The top view provided by FIG. 2C also illustrates the preferred placement of upper vent holes 112 that are located at about an upper midway point along the side curved walls of spinning bowl 102. In a preferred embodiment, there will preferably be a like number of upper vent holes 112 and vent drain holes 114, which may range in number between about 4 holes and about 12 holes, and more preferably, between about 6 holes and about 10 holes, and most preferably, about 8 holes, equally spaced around the curved walls of spinning bowl 102.

FIG. 3 shows a cross-sectional view of spinning bowl 102 of FIGS. 2A through 2C in accordance with one embodiment of the present invention. As shown, lid 110 is placed over and secured to a topmost region of the walls of spinning bowl 102 which defines an opening (i.e., mouth) where a disc may be passed into spinning bowl 102. As described above, lid 110 includes a circular recess 111 which is preferably suited to mate with circular protruding lip 103 defined around the top surface of the inward-curving walls of spinning bowl 102. Also shown are pins 122 that are ensure that lid 110 is appropriately secured to spinning bowl 102 when pin holes 109 located in lid 110 are appropriately engaged to pins 122.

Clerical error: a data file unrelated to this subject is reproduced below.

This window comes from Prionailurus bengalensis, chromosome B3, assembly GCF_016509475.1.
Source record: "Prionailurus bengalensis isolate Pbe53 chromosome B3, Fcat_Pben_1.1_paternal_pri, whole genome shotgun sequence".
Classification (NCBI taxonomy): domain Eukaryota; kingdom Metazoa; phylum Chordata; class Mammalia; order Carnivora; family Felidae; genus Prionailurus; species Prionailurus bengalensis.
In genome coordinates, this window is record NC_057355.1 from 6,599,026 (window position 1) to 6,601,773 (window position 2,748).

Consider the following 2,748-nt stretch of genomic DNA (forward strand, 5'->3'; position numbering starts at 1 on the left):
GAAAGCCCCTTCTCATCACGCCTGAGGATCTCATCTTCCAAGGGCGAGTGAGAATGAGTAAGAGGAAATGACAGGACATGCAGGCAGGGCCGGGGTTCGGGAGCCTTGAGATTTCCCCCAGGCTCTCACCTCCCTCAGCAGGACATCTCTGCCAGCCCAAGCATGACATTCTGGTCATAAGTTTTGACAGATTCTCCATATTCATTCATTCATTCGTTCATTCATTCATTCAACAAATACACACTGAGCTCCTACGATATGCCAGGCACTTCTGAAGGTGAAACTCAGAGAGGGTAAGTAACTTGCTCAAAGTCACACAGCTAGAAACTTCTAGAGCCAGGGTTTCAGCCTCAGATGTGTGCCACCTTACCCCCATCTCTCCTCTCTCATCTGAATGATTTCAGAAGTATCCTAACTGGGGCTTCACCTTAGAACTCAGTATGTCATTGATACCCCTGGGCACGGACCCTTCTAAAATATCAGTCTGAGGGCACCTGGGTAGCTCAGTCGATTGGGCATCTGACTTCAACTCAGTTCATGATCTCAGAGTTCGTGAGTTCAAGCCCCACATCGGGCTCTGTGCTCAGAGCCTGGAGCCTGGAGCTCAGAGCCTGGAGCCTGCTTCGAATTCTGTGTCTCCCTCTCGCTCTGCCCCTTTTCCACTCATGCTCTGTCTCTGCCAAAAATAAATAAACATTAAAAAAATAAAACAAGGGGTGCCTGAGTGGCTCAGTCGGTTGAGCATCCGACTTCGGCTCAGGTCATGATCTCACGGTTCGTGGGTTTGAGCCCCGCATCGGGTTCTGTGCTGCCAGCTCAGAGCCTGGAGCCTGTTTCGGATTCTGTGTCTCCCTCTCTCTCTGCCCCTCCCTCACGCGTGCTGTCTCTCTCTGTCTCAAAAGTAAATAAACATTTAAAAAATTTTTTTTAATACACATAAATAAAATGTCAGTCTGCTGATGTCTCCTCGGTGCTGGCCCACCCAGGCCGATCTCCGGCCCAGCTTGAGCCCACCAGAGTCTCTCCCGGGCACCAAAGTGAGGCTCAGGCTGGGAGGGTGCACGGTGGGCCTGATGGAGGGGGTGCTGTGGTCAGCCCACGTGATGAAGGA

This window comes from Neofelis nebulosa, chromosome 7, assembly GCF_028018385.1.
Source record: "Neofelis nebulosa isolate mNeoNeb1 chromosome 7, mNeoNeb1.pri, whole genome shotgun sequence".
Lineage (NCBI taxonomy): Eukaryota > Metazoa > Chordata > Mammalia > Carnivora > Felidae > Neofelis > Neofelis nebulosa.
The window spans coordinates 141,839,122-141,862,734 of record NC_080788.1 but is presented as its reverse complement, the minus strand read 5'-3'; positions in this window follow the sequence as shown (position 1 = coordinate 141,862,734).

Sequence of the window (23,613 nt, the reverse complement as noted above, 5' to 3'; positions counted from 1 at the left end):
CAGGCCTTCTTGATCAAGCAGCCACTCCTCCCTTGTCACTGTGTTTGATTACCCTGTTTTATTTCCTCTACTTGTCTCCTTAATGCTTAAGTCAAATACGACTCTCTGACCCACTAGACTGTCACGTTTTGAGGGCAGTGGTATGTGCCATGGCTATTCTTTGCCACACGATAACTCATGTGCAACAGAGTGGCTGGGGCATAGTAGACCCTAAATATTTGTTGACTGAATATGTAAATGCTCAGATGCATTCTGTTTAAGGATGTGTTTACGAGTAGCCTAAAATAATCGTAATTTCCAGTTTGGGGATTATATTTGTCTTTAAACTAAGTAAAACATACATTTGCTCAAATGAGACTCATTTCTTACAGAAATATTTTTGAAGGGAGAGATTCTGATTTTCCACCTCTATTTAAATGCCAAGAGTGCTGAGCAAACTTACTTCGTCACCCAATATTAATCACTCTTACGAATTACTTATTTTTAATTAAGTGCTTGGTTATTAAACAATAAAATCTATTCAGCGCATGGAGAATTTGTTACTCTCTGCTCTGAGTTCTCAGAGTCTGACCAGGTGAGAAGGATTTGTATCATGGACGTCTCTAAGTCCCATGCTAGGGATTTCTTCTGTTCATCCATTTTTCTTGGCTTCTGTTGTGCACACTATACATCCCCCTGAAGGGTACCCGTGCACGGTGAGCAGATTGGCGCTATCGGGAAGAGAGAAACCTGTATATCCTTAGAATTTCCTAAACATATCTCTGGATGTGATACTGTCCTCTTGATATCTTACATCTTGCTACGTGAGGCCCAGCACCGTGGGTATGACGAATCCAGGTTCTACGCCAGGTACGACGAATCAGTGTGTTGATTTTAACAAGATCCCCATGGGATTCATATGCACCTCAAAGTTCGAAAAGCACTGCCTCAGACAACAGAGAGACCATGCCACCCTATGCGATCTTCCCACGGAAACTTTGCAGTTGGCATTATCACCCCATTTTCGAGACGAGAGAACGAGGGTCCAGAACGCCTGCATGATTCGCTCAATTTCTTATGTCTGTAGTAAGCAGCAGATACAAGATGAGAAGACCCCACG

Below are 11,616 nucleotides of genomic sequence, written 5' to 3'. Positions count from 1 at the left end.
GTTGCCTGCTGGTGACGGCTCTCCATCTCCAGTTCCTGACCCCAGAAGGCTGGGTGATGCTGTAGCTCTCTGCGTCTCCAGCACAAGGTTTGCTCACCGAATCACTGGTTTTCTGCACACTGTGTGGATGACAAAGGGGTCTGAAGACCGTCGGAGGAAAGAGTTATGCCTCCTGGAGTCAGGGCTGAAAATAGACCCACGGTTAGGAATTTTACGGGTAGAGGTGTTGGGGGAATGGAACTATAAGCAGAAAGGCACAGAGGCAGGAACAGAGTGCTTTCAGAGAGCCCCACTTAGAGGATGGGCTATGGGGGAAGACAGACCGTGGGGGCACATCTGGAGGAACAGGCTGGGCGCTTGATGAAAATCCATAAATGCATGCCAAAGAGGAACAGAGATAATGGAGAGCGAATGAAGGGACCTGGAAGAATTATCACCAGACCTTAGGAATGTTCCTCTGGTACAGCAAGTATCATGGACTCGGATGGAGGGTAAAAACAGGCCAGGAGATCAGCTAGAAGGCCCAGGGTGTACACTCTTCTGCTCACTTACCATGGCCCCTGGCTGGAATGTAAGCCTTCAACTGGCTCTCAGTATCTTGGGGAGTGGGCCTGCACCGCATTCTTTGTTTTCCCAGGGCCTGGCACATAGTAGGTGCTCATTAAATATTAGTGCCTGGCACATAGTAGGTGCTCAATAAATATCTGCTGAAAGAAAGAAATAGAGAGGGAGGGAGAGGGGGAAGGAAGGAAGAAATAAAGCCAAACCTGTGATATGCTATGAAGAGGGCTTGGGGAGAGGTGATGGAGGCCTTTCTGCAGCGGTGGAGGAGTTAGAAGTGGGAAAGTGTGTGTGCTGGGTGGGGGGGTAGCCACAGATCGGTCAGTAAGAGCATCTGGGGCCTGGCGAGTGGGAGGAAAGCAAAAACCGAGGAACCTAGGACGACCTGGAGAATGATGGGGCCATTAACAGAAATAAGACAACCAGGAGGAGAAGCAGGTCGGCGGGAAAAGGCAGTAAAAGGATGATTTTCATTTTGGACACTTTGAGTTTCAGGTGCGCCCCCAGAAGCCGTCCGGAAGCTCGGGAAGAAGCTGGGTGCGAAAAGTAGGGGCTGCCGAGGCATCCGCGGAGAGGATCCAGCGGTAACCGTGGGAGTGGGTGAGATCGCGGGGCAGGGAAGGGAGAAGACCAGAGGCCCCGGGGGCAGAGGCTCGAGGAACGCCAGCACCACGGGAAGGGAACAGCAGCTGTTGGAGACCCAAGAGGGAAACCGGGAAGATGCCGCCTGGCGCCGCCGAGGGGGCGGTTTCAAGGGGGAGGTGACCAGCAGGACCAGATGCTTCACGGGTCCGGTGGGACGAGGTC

From this perspective, chuck base 106 is shown securedly attached to spinning bowl 102 by suitable screws 304 that are attached through screw receiving holes 118 at the base region of spinning bowl 102. In this embodiment, chuck plate 104 is shown as one integral component with chuck base 106. It should be understood that a multi-component chuck base 106 and chuck plate 104 may also be employed in accordance with an alternative embodiment of the present invention. Placed above chuck plate 104 is a polycarbonate disc 316 having a protruded ring 318 at an under portion of polycarbonate disc 316 near an inner radius.

As described above, protruded ring 318 is preferably placed between a complementary outer protruding ring 126 and middle protruding ring 328 which assists in holding polycarbonate disc 316 off of the top surface of chuck plate 104. As is well known in the art, it is critically important that the under surface of polycarbonate disc 316 remains protected throughout the fabrication process to avoid introducing scratches or any related quality deteriorating defects. In this embodiment, polycarbonate disc 316 is further shown snugly sitting (i.e., at its inter-most radius) on inner protruded ring 130, thereby creating an air pocket between inner protruded ring 130 and middle protruded ring 128. In this manner, the air pocket is created between the aforementioned rings and disc vacuum channels 118.